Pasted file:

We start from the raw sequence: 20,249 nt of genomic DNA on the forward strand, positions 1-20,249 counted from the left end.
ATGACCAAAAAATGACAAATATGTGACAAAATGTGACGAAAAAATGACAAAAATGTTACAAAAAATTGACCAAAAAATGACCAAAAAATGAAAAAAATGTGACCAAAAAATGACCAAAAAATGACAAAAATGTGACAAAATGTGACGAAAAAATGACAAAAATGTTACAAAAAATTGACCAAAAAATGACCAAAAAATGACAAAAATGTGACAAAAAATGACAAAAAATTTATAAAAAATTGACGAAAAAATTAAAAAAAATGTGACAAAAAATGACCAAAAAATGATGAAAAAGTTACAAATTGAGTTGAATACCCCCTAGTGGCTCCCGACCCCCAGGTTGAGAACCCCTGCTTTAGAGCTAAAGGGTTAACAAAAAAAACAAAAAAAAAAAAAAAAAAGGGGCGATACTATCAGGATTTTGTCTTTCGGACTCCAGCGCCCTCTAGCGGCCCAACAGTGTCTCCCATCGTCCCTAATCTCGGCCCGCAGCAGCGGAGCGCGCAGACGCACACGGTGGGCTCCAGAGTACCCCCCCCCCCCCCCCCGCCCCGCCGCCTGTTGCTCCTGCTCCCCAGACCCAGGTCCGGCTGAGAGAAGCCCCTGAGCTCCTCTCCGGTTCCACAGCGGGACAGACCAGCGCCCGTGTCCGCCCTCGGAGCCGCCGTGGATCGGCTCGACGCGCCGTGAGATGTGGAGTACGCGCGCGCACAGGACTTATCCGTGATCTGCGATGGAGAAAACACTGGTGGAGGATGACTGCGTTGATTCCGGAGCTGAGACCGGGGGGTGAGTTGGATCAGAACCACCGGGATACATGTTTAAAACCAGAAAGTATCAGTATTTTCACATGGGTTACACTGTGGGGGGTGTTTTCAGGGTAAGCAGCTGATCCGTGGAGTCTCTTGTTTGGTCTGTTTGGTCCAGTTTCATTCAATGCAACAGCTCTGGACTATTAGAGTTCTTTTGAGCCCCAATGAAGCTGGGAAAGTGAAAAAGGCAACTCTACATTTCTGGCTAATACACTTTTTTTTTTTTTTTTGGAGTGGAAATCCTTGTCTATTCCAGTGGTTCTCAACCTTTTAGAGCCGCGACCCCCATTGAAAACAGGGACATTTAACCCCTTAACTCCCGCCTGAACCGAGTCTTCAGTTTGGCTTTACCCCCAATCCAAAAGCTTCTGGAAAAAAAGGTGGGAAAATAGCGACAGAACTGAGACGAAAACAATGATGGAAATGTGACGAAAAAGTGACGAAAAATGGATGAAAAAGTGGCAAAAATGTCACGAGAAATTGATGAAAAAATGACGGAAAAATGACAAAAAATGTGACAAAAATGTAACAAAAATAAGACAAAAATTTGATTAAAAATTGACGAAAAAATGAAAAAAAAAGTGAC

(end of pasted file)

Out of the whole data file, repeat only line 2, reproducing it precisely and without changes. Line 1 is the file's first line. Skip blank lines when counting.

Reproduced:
ATGACCAAAAAATGACAAATATGTGACAAAATGTGACGAAAAAATGACAAAAATGTTACAAAAAATTGACCAAAAAATGACCAAAAAATGAAAAAAATGTGACCAAAAAATGACCAAAAAATGACAAAAATGTGACAAAATGTGACGAAAAAATGACAAAAATGTTACAAAAAATTGACCAAAAAATGACCAAAAAATGACAAAAATGTGACAAAAAATGACAAAAAATTTATAAAAAATTGACGAAAAAATTAAAAAAAATGTGACAAAAAATGACCAAAAAATGATGAAAAAGTTACAAATTGAGTTGAATACCCCCTAGTGGCTCCCGACCCCCAGGTTGAGAACCCCTGCTTTAGAGCTAAAGGGTTAACAAAAAAAACAAAAAAAAAAAAAAAAAAGGGGCGATACTATCAGGATTTTGTCTTTCGGACTCCAGCGCCCTCTAGCGGCCCAACAGTGTCTCCCATCGTCCCTAATCTCGGCCCGCAGCAGCGGAGCGCGCAGACGCACACGGTGGGCTCCAGAGTACCCCCCCCCCCCCCCCCGCCCCGCCGCCTGTTGCTCCTGCTCCCCAGACCCAGGTCCGGCTGAGAGAAGCCCCTGAGCTCCTCTCCGGTTCCACAGCGGGACAGACCAGCGCCCGTGTCCGCCCTCGGAGCCGCCGTGGATCGGCTCGACGCGCCGTGAGATGTGGAGTACGCGCGCGCACAGGACTTATCCGTGATCTGCGATGGAGAAAACACTGGTGGAGGATGACTGCGTTGATTCCGGAGCTGAGACCGGGGGGTGAGTTGGATCAGAACCACCGGGATACATGTTTAAAACCAGAAAGTATCAGTATTTTCACATGGGTTACACTGTGGGGGGTGTTTTCAGGGTAAGCAGCTGATCCGTGGAGTCTCTTGTTTGGTCTGTTTGGTCCAGTTTCATTCAATGCAACAGCTCTGGACTATTAGAGTTCTTTTGAGCCCCAATGAAGCTGGGAAAGTGAAAAAGGCAACTCTACATTTCTGGCTAATACACTTTTTTTTTTTTTTTTGGAGTGGAAATCCTTGTCTATTCCAGTGGTTCTCAACCTTTTAGAGCCGCGACCCCCATTGAAAACAGGGACATTTAACCCCTTAACTCCCGCCTGAACCGAGTCTTCAGTTTGGCTTTACCCCCAATCCAAAAGCTTCTGGAAAAAAAGGTGGGAAAATAGCGACAGAACTGAGACGAAAACAATGATGGAAATGTGACGAAAAAGTGACGAAAAATGGATGAAAAAGTGGCAAAAATGTCACGAGAAATTGATGAAAAAATGACGGAAAAATGACAAAAAATGTGACAAAAATGTAACAAAAATAAGACAAAAATTTGATTAAAAATTGACGAAAAAATGAAAAAAAAAGTGAC